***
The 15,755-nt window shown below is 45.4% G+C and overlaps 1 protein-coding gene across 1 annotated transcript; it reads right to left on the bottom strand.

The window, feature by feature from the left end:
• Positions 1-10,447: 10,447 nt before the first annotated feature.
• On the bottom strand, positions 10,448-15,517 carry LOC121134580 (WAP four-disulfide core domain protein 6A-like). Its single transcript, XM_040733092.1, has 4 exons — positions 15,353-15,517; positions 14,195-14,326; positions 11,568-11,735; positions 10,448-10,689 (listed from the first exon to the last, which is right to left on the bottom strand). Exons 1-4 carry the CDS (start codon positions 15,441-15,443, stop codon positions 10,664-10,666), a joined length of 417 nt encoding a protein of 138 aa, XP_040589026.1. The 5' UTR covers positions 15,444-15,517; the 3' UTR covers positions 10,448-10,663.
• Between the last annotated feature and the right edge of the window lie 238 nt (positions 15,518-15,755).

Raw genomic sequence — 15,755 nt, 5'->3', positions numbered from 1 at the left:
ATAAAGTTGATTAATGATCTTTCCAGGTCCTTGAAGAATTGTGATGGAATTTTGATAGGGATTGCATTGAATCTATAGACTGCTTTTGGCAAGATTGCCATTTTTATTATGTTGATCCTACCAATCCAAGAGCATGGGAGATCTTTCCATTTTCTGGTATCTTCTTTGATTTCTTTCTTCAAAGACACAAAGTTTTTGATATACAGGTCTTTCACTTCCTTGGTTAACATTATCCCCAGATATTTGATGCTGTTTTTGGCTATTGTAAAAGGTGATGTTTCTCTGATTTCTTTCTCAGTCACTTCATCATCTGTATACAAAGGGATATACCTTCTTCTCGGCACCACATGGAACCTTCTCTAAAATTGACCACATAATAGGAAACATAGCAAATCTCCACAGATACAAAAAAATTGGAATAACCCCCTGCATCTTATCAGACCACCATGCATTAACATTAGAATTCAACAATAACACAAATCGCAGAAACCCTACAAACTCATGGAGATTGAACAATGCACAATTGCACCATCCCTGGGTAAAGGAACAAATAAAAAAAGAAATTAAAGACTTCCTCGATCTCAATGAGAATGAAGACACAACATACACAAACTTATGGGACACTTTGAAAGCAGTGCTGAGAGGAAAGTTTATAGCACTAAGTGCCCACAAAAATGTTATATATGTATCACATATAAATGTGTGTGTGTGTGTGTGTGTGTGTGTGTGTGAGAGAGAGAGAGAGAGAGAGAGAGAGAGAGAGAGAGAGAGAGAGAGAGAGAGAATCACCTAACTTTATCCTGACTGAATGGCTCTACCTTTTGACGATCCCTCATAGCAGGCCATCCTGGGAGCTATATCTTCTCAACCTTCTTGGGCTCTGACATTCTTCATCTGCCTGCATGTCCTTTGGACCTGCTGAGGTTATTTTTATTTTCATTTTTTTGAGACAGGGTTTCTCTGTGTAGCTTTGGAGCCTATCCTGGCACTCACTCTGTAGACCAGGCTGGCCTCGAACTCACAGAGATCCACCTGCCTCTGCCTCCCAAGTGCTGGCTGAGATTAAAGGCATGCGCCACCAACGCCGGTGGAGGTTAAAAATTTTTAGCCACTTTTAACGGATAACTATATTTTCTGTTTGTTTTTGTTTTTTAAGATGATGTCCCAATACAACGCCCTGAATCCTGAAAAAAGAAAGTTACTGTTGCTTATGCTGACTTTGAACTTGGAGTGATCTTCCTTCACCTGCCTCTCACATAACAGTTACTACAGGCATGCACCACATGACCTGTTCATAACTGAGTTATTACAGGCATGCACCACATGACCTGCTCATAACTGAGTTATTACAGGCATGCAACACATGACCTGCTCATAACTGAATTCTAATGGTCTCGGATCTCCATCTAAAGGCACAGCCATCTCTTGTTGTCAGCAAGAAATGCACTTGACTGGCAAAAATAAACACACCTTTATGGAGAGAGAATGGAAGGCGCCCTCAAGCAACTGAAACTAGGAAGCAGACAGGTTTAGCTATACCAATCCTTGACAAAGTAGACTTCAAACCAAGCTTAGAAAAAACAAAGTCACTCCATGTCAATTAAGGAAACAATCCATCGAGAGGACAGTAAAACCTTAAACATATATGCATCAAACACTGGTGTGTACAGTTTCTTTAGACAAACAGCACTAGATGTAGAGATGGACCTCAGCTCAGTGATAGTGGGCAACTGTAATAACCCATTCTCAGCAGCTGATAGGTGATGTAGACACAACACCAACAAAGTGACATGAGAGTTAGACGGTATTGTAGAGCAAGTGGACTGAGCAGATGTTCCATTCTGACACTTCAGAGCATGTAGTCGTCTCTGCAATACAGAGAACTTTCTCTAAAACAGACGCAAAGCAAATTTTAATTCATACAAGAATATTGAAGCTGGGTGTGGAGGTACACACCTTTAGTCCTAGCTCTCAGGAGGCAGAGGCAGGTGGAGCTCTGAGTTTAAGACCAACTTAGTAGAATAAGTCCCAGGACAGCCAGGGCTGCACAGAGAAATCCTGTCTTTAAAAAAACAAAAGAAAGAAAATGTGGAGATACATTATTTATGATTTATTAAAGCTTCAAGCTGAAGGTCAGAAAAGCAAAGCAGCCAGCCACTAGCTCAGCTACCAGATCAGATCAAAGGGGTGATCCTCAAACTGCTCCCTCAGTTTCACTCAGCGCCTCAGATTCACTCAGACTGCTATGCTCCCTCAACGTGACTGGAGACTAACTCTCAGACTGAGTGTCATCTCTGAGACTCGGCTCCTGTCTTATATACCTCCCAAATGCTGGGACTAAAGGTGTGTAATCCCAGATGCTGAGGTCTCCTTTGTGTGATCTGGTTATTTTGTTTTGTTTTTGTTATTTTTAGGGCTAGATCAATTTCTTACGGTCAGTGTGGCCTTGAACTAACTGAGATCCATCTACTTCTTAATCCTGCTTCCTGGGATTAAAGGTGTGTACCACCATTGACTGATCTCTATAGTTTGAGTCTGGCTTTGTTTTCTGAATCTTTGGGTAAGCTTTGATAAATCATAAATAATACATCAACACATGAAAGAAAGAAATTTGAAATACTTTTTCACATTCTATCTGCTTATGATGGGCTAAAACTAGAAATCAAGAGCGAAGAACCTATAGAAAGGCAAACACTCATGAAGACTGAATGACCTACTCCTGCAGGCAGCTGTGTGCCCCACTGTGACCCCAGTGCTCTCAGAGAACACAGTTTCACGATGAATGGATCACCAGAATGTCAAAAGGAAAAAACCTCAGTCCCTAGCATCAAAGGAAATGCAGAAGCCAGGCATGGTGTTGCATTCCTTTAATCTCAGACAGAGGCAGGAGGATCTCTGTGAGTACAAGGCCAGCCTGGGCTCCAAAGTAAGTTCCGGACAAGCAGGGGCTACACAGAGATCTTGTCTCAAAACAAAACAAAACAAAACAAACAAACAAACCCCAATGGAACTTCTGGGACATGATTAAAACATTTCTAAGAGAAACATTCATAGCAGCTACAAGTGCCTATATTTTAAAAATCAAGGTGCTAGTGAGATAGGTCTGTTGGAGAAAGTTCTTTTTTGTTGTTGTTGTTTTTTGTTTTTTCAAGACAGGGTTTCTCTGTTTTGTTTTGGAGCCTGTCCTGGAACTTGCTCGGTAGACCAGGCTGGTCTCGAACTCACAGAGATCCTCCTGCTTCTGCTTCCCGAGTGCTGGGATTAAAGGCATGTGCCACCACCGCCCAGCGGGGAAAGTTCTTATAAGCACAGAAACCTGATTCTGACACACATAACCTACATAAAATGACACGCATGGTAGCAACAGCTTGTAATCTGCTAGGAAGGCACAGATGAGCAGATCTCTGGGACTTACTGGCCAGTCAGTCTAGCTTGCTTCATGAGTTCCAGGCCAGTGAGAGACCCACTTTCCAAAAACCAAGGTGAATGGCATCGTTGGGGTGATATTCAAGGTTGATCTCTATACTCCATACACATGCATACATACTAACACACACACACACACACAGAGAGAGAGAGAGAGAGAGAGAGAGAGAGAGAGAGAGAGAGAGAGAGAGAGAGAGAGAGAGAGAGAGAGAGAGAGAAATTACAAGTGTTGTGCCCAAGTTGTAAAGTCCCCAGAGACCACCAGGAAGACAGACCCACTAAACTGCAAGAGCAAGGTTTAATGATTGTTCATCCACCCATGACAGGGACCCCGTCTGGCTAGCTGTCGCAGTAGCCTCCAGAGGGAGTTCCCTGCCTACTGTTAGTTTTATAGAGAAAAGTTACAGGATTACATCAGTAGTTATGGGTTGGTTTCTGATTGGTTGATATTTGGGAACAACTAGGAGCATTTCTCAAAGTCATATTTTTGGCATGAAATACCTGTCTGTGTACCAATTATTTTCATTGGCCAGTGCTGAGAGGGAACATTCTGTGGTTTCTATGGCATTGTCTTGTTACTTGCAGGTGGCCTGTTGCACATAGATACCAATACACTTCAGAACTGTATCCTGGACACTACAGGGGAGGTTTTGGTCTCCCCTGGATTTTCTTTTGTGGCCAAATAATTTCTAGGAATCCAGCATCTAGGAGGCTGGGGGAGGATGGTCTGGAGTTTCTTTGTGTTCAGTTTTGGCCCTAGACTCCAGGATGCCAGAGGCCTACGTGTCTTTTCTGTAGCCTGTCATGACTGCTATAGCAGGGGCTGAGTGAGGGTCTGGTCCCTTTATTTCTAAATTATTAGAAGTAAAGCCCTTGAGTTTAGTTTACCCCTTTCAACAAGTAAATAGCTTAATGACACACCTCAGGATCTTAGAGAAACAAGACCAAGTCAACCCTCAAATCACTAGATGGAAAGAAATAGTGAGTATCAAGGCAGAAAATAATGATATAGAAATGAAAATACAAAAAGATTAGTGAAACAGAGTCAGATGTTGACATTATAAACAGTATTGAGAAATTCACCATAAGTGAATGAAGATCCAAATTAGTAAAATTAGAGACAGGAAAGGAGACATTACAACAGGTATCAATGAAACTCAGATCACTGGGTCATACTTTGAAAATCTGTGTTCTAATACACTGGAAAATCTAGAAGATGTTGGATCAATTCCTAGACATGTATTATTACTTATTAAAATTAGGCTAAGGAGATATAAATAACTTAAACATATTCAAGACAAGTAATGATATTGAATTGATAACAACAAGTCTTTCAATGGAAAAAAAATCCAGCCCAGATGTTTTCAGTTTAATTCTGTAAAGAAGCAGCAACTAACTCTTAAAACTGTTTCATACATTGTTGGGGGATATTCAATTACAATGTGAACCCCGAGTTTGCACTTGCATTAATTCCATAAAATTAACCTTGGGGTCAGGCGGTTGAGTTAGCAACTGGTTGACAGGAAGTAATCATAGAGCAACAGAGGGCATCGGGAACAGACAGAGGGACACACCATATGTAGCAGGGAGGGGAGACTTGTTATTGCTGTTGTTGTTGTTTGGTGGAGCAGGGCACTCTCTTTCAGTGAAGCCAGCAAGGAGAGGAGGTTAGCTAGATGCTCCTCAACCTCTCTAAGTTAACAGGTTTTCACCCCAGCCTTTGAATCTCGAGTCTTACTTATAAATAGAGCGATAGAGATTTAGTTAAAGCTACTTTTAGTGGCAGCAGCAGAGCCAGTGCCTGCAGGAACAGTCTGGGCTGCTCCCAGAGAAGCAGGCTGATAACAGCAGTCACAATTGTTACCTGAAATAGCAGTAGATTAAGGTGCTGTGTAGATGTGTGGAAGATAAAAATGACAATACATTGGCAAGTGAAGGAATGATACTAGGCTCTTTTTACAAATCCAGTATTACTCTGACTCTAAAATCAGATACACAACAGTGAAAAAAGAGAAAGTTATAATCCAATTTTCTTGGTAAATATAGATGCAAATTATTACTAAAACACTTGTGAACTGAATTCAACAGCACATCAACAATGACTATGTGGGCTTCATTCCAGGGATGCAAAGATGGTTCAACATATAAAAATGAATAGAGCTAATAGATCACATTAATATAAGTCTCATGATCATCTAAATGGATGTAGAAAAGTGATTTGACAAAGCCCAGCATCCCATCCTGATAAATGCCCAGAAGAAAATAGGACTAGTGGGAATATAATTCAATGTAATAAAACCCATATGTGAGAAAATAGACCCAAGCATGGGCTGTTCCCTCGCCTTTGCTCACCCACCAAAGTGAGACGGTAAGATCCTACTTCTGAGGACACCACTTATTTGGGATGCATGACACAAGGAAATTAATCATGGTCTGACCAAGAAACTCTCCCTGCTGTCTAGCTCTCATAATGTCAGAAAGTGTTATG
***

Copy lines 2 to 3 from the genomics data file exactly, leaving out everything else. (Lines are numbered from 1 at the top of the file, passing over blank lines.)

The window, feature by feature from the left end:
• Positions 1-10,447: 10,447 nt before the first annotated feature.